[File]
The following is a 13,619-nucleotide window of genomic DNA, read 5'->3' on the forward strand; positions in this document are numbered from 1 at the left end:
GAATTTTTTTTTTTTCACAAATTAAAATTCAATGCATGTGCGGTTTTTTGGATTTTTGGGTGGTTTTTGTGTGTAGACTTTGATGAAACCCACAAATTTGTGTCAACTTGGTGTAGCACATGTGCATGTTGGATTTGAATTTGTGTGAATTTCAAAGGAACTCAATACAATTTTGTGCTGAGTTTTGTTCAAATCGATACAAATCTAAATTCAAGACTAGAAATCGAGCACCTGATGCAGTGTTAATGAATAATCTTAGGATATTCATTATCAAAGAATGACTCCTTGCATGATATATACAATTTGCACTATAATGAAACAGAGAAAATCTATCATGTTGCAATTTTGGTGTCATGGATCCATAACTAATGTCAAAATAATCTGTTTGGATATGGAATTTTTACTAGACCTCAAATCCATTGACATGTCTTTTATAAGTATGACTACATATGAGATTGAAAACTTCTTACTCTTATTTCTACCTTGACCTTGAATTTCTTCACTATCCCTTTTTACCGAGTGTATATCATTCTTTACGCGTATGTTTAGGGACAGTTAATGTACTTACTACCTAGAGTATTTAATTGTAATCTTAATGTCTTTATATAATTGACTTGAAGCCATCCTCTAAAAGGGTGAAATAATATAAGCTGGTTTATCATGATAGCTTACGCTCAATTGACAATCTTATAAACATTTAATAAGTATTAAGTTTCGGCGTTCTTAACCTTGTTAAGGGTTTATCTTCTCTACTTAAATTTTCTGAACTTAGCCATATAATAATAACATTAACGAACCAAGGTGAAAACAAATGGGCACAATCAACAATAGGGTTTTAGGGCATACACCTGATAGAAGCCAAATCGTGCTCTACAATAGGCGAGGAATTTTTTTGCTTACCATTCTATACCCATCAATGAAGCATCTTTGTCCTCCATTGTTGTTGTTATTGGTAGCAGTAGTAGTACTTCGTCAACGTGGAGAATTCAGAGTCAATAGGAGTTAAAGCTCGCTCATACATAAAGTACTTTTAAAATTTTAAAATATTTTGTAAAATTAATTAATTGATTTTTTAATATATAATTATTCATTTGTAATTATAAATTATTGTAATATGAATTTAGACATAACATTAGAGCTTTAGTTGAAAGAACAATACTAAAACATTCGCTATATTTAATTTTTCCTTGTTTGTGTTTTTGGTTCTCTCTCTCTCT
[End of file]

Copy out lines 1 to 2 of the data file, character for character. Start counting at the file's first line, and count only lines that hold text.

The following is a 13,619-nucleotide window of genomic DNA, read 5'->3' on the forward strand; positions in this document are numbered from 1 at the left end:
GAATTTTTTTTTTTTCACAAATTAAAATTCAATGCATGTGCGGTTTTTTGGATTTTTGGGTGGTTTTTGTGTGTAGACTTTGATGAAACCCACAAATTTGTGTCAACTTGGTGTAGCACATGTGCATGTTGGATTTGAATTTGTGTGAATTTCAAAGGAACTCAATACAATTTTGTGCTGAGTTTTGTTCAAATCGATACAAATCTAAATTCAAGACTAGAAATCGAGCACCTGATGCAGTGTTAATGAATAATCTTAGGATATTCATTATCAAAGAATGACTCCTTGCATGATATATACAATTTGCACTATAATGAAACAGAGAAAATCTATCATGTTGCAATTTTGGTGTCATGGATCCATAACTAATGTCAAAATAATCTGTTTGGATATGGAATTTTTACTAGACCTCAAATCCATTGACATGTCTTTTATAAGTATGACTACATATGAGATTGAAAACTTCTTACTCTTATTTCTACCTTGACCTTGAATTTCTTCACTATCCCTTTTTACCGAGTGTATATCATTCTTTACGCGTATGTTTAGGGACAGTTAATGTACTTACTACCTAGAGTATTTAATTGTAATCTTAATGTCTTTATATAATTGACTTGAAGCCATCCTCTAAAAGGGTGAAATAATATAAGCTGGTTTATCATGATAGCTTACGCTCAATTGACAATCTTATAAACATTTAATAAGTATTAAGTTTCGGCGTTCTTAACCTTGTTAAGGGTTTATCTTCTCTACTTAAATTTTCTGAACTTAGCCATATAATAATAACATTAACGAACCAAGGTGAAAACAAATGGGCACAATCAACAATAGGGTTTTAGGGCATACACCTGATAGAAGCCAAATCGTGCTCTACAATAGGCGAGGAATTTTTTTGCTTACCATTCTATACCCATCAATGAAGCATCTTTGTCCTCCATTGTTGTTGTTATTGGTAGCAGTAGTAGTACTTCGTCAACGTGGAGAATTCAGAGTCAATAGGAGTTAAAGCTCGCTCATACATAAAGTACTTTTAAAATTTTAAAATATTTTGTAAAATTAATTAATTGATTTTTTAATATATAATTATTCATTTGTAATTATAAATTATTGTAATATGAATTTAGACATAACATTAGAGCTTTAGTTGAAAGAACAATACTAAAACATTCGCTATATTTAATTTTTCCTTGTTTGTGTTTTTGGTTCTCTCTCTCTCT